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  1. #1
    Sage18's Avatar
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    1999 Polaris Pro 785 purchase

    I have an opportunity to pick one of these up and wondering thoughts on them. I found one for 1500 in my area with the top end rebuilt 5 years ago by a performance shop. Do these machines need a bunch of maintenance? Iíve worked on many jet skis just never on a pro 785. Tips on anything? Good buy at 1500? Compression test was 130+ in each hole. It appears to be stock nothing done to it. Heís going to let me take it out before I decide to take it. Should it hit 7800 rpm at WOT?

    I should do the carbs over this winter anyways. Also anyone still have parts for these things on here? I see some on eBay. How about a shop manual? Can I buy one on here from anyone? Any thoughts are appreciated


  2. #2
    Sage18's Avatar
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    Also I have a 2001 SLX 1200 am I going to see much difference in performance in the 785 compared to the 1200?

  3. #3
    Moderator HiPeRcO's Avatar
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    I hear the 785s are VERY temperamental. The 1200 SLX is likely going to require much less fiddling and as a result much more ride time.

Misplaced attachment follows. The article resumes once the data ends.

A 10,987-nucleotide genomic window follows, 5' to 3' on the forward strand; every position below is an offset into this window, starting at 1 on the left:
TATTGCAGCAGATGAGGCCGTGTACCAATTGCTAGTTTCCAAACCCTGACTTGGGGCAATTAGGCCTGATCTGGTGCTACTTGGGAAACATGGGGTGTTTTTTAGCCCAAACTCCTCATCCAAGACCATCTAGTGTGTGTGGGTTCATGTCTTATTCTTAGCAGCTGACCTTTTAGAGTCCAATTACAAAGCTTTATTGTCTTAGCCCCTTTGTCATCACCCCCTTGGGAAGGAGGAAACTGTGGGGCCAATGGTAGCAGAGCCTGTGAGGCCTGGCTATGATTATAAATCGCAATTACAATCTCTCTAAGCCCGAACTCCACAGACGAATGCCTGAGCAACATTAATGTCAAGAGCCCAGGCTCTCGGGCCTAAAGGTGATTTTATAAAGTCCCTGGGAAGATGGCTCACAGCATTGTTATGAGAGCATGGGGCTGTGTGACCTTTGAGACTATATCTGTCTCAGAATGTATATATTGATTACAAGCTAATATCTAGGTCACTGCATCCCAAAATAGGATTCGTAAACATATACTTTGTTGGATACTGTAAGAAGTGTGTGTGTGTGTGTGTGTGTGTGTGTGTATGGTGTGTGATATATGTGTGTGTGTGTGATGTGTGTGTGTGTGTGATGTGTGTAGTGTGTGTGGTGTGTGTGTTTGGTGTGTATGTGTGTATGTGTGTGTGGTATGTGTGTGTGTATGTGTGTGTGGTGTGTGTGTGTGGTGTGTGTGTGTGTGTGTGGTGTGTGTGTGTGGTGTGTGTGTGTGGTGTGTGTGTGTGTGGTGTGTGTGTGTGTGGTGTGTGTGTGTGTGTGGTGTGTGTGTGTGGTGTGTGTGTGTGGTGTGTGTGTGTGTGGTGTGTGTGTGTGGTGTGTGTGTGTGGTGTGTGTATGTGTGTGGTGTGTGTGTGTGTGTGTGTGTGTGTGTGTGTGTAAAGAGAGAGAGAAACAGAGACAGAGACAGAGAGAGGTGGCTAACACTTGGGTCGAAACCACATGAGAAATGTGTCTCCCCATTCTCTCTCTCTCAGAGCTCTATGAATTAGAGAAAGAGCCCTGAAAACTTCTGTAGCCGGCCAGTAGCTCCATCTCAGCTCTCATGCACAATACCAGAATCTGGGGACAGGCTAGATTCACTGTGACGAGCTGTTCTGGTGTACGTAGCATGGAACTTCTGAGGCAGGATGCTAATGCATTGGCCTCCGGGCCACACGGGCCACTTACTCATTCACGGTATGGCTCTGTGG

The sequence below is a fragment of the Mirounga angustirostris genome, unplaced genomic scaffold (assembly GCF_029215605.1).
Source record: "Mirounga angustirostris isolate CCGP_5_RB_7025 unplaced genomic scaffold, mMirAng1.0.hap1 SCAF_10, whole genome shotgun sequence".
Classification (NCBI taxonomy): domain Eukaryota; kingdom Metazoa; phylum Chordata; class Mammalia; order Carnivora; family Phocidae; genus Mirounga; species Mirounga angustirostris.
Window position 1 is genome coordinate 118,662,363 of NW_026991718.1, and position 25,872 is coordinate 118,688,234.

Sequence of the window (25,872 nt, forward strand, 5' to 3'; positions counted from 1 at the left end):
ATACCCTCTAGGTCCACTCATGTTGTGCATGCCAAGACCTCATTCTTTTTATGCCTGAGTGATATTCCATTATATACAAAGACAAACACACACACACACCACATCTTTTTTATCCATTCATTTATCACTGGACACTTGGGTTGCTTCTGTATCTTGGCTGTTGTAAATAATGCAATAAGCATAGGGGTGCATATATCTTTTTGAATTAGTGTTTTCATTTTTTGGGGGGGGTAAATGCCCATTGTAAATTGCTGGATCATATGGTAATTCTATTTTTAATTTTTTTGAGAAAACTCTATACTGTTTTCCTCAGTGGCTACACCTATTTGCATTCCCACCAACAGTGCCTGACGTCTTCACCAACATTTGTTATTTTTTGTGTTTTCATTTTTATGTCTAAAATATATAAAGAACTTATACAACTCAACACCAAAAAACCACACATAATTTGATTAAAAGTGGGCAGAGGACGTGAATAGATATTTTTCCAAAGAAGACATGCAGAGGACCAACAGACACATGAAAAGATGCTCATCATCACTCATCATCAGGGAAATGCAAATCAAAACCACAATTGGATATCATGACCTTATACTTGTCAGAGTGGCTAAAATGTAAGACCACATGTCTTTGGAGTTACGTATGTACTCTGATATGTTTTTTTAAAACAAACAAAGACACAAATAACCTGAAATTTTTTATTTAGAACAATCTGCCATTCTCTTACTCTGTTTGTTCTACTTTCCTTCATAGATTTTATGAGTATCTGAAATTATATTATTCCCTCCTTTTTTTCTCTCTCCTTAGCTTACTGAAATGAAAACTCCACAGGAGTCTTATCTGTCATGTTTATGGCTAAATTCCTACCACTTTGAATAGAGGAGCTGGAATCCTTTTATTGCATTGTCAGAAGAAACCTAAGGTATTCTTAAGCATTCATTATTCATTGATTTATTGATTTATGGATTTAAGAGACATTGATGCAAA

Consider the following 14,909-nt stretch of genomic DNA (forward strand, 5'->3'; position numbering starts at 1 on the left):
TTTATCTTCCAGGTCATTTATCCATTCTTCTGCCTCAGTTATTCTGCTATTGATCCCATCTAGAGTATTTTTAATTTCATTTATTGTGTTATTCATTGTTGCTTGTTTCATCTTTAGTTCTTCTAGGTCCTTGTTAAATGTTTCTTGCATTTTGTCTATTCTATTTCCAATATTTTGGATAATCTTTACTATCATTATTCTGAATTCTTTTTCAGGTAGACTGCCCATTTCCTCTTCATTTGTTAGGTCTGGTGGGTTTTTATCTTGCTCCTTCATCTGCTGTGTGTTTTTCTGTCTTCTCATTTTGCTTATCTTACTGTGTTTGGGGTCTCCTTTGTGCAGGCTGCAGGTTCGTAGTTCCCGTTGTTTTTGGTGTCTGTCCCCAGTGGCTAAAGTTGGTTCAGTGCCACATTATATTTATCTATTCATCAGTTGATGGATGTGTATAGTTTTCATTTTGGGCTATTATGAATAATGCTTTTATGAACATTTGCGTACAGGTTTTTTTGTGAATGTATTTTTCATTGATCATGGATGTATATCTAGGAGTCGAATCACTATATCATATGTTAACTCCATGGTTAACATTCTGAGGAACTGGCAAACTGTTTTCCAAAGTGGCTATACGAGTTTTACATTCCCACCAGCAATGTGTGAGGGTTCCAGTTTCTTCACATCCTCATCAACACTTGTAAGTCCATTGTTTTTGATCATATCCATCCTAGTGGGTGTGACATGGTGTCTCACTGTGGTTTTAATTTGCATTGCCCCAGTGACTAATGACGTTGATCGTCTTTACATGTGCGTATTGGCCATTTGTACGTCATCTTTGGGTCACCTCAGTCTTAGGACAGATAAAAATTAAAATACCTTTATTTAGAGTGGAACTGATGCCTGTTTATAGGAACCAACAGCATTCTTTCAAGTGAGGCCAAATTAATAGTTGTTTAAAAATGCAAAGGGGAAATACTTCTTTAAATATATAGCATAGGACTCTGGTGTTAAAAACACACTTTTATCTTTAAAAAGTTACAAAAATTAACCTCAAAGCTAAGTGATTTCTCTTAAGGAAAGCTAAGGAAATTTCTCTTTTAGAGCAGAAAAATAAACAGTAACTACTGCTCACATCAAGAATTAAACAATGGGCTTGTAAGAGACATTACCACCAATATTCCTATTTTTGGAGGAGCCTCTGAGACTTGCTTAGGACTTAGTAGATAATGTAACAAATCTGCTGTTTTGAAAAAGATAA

4. #4
    Click avatar for tech links/info K447's Avatar
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    Quote Originally Posted by Sage18 View Post
    Also I have a 2001 SLX 1200 am I going to see much difference in performance in the 785 compared to the 1200?
    Different hulls, different engines, different performance. Pro 785 hull can hang onto the water and turn with authority. The SLX hull is, IIRC, flatter bottom and different in handling.

    The 785 engine can really scream, but it MUST be all running 100% perfect. It has triple exhaust pipes and electronically controlled exhaust valves. Lots of parts and the exhaust pipes can be difficult to work around. Often several of the pipes have to be removed just to get at other things around the engine, then put back in.

    The 1200 by comparision is simple to work on and not nearly so critical in tuning.

  5. #5
    Sage18's Avatar
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    I have a few skis so I don’t mind the leaving it behind and tuning it to get it right. The electronic exhaust valves I’ve read about but haven’t worked on them before. I’ve repaired and tuned the sea-doo RAVE valves before without any issues. Do they fail frequently? What about WOT, I think I should see 7800? Correct? My SLX hit slightly over 6700 WOT.